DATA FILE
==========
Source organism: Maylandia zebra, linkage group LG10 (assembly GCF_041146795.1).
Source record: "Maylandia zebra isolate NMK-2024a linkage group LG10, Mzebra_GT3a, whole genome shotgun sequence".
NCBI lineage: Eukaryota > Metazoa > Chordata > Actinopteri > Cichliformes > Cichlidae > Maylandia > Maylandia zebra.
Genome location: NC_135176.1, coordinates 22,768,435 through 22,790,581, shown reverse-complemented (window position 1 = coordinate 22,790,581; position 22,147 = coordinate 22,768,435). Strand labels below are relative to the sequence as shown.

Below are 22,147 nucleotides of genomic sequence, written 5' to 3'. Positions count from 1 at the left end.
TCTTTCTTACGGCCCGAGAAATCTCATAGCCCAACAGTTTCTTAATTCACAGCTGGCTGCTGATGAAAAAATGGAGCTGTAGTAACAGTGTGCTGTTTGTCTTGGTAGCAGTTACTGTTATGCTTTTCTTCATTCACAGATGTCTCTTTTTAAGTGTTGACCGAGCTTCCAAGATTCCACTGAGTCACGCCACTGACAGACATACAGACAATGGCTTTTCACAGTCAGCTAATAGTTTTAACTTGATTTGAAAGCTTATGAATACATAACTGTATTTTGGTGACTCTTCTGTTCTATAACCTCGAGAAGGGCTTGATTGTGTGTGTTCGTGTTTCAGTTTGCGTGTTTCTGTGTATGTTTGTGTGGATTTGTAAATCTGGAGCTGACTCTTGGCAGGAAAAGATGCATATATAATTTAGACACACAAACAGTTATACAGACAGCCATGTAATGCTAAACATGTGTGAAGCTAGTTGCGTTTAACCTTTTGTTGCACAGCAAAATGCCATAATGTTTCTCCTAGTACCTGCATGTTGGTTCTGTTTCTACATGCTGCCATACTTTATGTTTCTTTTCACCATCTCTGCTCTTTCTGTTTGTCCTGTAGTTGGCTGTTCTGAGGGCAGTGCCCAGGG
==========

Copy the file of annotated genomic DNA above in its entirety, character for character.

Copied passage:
Source organism: Maylandia zebra, linkage group LG10 (assembly GCF_041146795.1).
Source record: "Maylandia zebra isolate NMK-2024a linkage group LG10, Mzebra_GT3a, whole genome shotgun sequence".
NCBI lineage: Eukaryota > Metazoa > Chordata > Actinopteri > Cichliformes > Cichlidae > Maylandia > Maylandia zebra.
Genome location: NC_135176.1, coordinates 22,768,435 through 22,790,581, shown reverse-complemented (window position 1 = coordinate 22,790,581; position 22,147 = coordinate 22,768,435). Strand labels below are relative to the sequence as shown.

Below are 22,147 nucleotides of genomic sequence, written 5' to 3'. Positions count from 1 at the left end.
TCTTTCTTACGGCCCGAGAAATCTCATAGCCCAACAGTTTCTTAATTCACAGCTGGCTGCTGATGAAAAAATGGAGCTGTAGTAACAGTGTGCTGTTTGTCTTGGTAGCAGTTACTGTTATGCTTTTCTTCATTCACAGATGTCTCTTTTTAAGTGTTGACCGAGCTTCCAAGATTCCACTGAGTCACGCCACTGACAGACATACAGACAATGGCTTTTCACAGTCAGCTAATAGTTTTAACTTGATTTGAAAGCTTATGAATACATAACTGTATTTTGGTGACTCTTCTGTTCTATAACCTCGAGAAGGGCTTGATTGTGTGTGTTCGTGTTTCAGTTTGCGTGTTTCTGTGTATGTTTGTGTGGATTTGTAAATCTGGAGCTGACTCTTGGCAGGAAAAGATGCATATATAATTTAGACACACAAACAGTTATACAGACAGCCATGTAATGCTAAACATGTGTGAAGCTAGTTGCGTTTAACCTTTTGTTGCACAGCAAAATGCCATAATGTTTCTCCTAGTACCTGCATGTTGGTTCTGTTTCTACATGCTGCCATACTTTATGTTTCTTTTCACCATCTCTGCTCTTTCTGTTTGTCCTGTAGTTGGCTGTTCTGAGGGCAGTGCCCAGGG